A 21st century “greener revolution” would also focus on energy and biodiversity conservation, community economic development, improving nutrition and building local resilience and sustainability. Urban farms are one expression of the burgeoning interest in local and diverse food systems.
Design solutions – from agro-ecosystems to global institutions
Australia has already made significant contributions to global thinking on future agricultural systems through pioneering concepts such as Keyline, Permaculture and Landcare, which has now been taken up in more than 20 countries.
Integrating multiple complementary components to create systems that work is a generic design challenge. We see it at scales from households and village production systems through to the design of global institutions. Through good design, we can bring discrete elements together into systems that work more efficiently and effectively, hopefully resolving “peak everything” dilemmas.
For example, the same materials can be used to build energy-efficient, passive solar houses and offices, or poorly-oriented McMansions and “sick buildings”, hot in summer and cold in winter, requiring expensive, energy-intensive heating and cooling for the life of the building.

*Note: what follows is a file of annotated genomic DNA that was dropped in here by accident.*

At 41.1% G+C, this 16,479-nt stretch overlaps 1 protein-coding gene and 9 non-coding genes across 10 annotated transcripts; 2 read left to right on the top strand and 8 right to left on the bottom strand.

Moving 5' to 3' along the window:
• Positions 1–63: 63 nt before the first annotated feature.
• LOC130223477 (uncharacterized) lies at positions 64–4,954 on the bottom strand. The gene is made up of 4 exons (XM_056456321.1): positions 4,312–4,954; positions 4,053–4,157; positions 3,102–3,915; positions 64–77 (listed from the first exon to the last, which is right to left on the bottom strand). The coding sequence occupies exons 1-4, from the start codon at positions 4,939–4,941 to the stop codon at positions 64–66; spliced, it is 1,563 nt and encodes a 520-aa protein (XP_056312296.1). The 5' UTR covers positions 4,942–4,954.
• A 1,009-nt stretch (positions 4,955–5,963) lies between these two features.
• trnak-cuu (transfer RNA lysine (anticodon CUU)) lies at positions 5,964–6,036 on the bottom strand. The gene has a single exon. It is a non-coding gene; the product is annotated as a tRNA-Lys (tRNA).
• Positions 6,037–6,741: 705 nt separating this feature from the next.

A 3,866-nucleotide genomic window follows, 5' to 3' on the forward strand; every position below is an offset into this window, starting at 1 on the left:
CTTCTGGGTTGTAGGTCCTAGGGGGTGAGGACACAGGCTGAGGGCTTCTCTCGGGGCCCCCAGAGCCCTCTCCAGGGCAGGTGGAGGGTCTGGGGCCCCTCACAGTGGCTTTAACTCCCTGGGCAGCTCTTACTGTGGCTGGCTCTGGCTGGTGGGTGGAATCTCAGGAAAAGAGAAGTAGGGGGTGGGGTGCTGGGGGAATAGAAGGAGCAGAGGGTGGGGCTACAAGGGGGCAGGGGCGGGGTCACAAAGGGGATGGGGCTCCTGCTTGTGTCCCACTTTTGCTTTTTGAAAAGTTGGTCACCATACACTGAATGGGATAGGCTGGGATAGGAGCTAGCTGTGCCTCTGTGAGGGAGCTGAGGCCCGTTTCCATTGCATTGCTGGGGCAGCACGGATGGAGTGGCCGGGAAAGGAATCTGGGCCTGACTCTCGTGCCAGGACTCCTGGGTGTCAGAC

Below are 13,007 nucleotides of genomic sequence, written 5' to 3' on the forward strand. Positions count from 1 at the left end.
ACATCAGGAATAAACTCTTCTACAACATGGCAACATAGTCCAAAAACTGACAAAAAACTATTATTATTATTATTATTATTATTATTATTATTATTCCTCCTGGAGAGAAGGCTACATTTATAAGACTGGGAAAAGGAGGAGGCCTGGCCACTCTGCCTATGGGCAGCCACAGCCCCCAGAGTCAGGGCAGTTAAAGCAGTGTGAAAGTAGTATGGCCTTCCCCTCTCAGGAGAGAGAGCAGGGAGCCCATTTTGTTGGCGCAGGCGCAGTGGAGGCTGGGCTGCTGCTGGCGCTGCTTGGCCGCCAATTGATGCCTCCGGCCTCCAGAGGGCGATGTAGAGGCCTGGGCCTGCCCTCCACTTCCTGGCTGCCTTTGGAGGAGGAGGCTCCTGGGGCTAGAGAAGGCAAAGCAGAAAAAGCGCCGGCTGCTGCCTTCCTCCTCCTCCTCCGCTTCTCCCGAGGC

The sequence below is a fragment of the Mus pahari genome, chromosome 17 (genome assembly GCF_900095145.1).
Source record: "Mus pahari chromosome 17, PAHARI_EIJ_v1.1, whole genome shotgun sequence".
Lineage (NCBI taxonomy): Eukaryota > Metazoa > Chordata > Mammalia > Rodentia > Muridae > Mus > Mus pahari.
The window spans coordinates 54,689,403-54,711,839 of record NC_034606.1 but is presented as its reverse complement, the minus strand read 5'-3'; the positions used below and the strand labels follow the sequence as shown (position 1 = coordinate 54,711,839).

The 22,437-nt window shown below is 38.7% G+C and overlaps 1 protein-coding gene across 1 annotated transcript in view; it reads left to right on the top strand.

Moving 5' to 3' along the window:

The best new systems of irrigated dairy farming use one-third as much water without compromising yields and profits. But such radical improvements require a redesign approach, reassessing the plant production system and matching a new one to the climate and conditions.
Technological, policy and institutional innovations
At a workshop in Thailand on water governance among the six countries that share the Mekong River, a local water official defined governance as “how society shares power, benefit and risk”.